Storm brewing over management of sporting facilities


Tawanda Marwizi

Three government ministries are reportedly at each other’s throats over management of Zimbabwe’s main stadiums and other sporting facilities across the country.

The ministries – Local Government and Public Works, National Housing and Social Amenities and Youth, Sport, Arts and Recreation – are fighting to control the facilities.

According to sources, the sports ministry has declared that it has to be in charge of all sporting facilities as local authorities are failing to maintain them.

The ministry is of the view that management and upkeep of stadiums should be under their purview and not local authorities or any other state departments. In the wake of condemnation of the facilities by the Confederation of African Football, they added, Zimbabwe was in a quandary.

“Let’s have all stadia and sports facilities run and administered by the Ministry of Youth because the latest development was an embarrassment to the nation,” a senior official in the ministry said in an interview.

Minister Kirsty Coventry has been on a nationwide tour of some of the facilities visiting such places like Magamba Hockey Stadium, Chitungwiza Aquatic Complex and others.

The official from the sports ministry said handing over the facilities to them was the only viable option to ensure growth in sport.

Youths, Sport, Arts and Recreation deputy minister Tinomuda Machakaire, although refusing to comment much about the development, said the proposal had been made to them.

There, however, seems to be confusion over which ministry should administer the sporting facilities between the departments.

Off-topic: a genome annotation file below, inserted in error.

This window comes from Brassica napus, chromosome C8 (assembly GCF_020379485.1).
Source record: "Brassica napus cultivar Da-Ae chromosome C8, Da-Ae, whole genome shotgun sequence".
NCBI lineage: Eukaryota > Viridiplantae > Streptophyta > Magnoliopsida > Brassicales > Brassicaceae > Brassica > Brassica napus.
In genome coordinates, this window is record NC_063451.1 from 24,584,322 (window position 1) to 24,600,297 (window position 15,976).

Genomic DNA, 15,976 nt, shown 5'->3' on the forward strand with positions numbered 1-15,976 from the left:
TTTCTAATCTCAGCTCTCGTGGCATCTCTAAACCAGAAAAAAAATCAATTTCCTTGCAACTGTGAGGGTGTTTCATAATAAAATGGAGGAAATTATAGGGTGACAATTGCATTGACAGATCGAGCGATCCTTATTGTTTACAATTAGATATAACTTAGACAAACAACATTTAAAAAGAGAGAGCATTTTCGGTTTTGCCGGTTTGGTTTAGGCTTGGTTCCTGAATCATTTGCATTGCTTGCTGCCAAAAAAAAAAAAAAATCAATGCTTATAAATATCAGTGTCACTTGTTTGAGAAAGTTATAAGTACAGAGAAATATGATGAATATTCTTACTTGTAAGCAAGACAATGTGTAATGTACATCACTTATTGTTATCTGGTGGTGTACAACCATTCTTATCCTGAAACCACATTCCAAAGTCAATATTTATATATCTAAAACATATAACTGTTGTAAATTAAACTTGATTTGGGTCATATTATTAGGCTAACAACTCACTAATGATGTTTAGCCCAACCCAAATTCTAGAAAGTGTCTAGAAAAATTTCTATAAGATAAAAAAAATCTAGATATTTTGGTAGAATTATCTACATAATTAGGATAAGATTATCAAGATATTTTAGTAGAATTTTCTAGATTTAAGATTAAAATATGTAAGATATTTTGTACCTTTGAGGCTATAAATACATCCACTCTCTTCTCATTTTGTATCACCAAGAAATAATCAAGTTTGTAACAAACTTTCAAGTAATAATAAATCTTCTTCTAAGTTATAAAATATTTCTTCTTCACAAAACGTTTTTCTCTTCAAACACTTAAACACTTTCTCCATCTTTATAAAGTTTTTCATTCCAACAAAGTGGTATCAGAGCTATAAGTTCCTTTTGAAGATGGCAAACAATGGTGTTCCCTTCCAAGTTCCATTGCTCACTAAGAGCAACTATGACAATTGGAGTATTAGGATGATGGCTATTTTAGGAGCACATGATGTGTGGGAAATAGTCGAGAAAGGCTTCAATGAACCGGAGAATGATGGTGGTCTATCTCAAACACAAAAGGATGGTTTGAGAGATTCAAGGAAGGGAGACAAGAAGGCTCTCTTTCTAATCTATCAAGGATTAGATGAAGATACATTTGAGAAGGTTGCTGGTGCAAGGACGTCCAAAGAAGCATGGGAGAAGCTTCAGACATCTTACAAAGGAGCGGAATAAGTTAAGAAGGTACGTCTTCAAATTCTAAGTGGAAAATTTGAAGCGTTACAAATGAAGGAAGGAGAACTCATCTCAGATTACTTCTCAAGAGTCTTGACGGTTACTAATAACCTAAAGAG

The department of public works (Local Government and Public Works) has a mandate to develop the facilities while the department of social amenities (Housing and Social Amenities) has a say in what happens at the same.

The department of local government in the Ministry of Local Government and Public Works administers the stadiums such as Rufaro and Babourfields through City of Harare and Bulawayo City Council, respectively.

However, there is also an argument that the Ministry of Youth, Sport, Arts and Recreation would understand matters affecting sports better through the Sports and Recreation Commission.

CAF last month ruled that Zimbabwe does not have appropriate football facilities to host international matches.

Meanwhile, sports personalities have in the past blamed Harare City Council and Bulawayo City Council for failing to upgrade their stadiums to meet standards set by the international football governing board.

Government has, however, committed to start renovating some of Zimbabwe’s major sporting facilities to meet international standards.

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